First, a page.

The new U.N. High Commissioner for Refugees, Filippo Grandi, urges governments not to succumb to the growing dangers of xenophobia, but to offer protection to people fleeing war and persecution as set down in the 1951 Refugee Convention. The new refugee chief assumes his post at a time of unprecedented global displacement.
Filippo Grandi, a 58-year-old Italian national, is no newcomer to the agency he now leads. He worked for the UNHCR for many years before leaving 12 years ago to assume other positions in refugee organizations. His last job was as head of the U.N. Relief and Works Agency for Palestine Refugees.
Grandi, who replaces Antonio Guterres as High Commissioner, says the number of refugees and displaced people around the world has almost tripled, to around 60 million over the past 12 years. During this period, he says, Afghanistan has gone from being a country of repatriation to one that once again is producing refugees.
Grandi began working in Sudan in the late 1980s, in the midst of a civil war. He says the southern region of that country was churning out masses of refugees. Unfortunately, he says, the number of refugees in what is now South Sudan is three times higher since it became independent in 2011.
“I am just linking this evolutions to my personal experience, and they do not bring a good message," said Grandi. "They do not show a good message. Wars have multiplied and ... the sanctity of refugee asylum — this pressure has obviously increased as a result of this large swelling of displaced people.”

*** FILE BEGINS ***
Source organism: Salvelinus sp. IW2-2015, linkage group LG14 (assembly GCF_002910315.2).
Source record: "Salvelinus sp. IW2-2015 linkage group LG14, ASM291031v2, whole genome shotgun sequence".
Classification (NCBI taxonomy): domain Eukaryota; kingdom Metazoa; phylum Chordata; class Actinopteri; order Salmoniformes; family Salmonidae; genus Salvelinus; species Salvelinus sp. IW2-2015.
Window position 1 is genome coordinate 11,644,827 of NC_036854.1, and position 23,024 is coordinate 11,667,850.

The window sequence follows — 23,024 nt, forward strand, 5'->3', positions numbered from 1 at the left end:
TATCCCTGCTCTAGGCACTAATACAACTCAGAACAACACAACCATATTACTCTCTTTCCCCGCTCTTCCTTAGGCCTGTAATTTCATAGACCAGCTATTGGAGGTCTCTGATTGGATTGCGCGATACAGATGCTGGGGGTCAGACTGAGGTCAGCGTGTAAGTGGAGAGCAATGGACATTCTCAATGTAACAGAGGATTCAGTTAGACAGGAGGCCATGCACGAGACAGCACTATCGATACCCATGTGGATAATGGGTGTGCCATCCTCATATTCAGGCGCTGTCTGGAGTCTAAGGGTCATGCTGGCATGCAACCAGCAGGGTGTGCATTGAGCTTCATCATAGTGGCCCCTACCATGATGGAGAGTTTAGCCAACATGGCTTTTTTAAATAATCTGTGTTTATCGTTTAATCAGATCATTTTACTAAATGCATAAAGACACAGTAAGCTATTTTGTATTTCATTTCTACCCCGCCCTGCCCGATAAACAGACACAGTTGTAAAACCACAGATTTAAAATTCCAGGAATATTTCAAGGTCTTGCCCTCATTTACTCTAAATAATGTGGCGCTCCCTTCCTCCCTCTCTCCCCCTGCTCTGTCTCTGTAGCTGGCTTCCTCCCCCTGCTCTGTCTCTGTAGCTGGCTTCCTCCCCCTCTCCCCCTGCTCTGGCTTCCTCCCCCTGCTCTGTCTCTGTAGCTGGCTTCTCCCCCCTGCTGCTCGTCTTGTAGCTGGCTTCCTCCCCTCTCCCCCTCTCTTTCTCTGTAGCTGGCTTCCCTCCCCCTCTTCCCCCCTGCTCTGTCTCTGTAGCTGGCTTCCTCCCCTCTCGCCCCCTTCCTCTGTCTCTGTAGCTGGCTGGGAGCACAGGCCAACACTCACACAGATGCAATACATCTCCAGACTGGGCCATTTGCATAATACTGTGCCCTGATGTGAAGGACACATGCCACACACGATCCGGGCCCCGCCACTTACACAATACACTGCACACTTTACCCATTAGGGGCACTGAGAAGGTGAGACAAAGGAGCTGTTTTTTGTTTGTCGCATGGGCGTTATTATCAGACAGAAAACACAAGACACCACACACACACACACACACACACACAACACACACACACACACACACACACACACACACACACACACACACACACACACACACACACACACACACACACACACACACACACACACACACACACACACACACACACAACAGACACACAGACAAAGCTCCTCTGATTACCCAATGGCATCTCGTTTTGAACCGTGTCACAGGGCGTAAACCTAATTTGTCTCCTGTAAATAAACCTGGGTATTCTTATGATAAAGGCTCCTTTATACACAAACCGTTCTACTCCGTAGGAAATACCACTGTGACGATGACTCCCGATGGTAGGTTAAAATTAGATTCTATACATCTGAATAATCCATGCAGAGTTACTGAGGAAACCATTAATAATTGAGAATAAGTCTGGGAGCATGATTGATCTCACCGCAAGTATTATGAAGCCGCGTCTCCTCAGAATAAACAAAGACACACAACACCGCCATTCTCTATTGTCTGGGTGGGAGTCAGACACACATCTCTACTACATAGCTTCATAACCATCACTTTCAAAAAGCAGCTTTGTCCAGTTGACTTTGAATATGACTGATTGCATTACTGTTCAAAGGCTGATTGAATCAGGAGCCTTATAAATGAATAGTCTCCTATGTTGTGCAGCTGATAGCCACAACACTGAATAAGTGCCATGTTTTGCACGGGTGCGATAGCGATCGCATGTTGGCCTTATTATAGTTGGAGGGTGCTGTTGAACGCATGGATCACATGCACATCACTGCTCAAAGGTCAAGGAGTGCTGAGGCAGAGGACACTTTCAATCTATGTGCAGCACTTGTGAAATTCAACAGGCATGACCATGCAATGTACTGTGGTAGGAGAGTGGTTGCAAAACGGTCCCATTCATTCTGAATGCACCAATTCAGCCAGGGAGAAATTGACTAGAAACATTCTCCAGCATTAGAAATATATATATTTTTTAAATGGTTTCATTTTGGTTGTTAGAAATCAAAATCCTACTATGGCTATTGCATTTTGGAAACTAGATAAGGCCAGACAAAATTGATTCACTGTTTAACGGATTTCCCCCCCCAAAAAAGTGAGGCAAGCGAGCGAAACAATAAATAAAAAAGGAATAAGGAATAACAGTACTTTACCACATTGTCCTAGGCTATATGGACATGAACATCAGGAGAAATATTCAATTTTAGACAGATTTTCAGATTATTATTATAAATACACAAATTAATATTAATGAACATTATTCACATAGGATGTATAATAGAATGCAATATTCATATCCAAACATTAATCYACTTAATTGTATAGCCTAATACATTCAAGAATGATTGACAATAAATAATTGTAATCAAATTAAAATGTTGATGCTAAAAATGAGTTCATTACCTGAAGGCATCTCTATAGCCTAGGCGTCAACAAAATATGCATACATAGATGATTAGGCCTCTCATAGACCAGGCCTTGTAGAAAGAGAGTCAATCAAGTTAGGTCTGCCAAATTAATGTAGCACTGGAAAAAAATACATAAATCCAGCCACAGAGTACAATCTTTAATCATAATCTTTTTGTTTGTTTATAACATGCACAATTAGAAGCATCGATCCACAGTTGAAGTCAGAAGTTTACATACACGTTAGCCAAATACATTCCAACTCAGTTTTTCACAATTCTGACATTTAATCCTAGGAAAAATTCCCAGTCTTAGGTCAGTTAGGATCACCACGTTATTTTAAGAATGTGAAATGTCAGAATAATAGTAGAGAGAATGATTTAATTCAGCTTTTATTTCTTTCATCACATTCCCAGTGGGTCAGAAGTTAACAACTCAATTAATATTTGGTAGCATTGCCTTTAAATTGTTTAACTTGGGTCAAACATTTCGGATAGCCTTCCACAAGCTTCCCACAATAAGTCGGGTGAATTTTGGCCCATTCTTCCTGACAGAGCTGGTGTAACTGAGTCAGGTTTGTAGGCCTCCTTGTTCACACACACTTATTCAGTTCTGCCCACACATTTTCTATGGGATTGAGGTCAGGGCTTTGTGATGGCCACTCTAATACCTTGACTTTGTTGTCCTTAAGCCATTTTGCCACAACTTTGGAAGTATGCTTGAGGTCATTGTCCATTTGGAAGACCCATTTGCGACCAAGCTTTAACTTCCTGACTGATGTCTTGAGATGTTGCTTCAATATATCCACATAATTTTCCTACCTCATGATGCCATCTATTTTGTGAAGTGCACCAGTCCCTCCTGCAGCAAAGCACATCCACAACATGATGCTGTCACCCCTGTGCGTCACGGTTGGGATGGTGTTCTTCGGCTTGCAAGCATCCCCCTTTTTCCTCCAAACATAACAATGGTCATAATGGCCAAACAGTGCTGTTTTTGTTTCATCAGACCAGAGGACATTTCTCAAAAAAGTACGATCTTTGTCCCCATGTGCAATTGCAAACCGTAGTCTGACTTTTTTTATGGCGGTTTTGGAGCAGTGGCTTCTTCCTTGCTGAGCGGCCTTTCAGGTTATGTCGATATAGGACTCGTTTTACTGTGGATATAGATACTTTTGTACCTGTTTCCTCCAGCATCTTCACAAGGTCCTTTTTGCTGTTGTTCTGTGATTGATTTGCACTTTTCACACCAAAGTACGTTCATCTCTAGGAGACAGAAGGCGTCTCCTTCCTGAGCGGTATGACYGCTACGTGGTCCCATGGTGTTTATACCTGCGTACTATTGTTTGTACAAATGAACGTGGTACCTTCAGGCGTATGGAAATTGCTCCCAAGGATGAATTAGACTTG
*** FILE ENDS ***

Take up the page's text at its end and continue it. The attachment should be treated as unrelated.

Grandi notes the issue of refugees has always been extremely political and politicized by different segments of society. But he says the politicization and disparagement of refugees has reached unprecedented levels of intensity.
A Macedonian police officer hits a stranded migrant attempting to cross the Greek-Macedonian border, near Gevgelija, Macedonia December 2, 2015.
He points to the chaotic refugee situation in Europe where more than one million refugees, most from Syria, are living in desperate circumstances because Europe lacks a coherent, coordinated policy to respond to their needs. He warns the rest of the world is looking at how Europe treats asylum seekers.
“Now if Europe starts setting limits, pushing back, erecting barriers, being hostile — the rest of the world will follow, I can tell you," said Grandi. "And the rest of the world has a bigger burden. Only less than 10 percent of the refugees are in Europe.”
For example, he notes Lebanon, which has a population of four million, is hosting about 1.5 million refugees, most of them Syrians. He says the world must do more to help Lebanon and other countries of refuge.
In an effort to do this, the UNHCR plans to hold a ministerial resettlement conference at the end of March that will focus on the Syrian refugee crisis. Grandi says States will be asked to come with concrete pledges of resettlement places.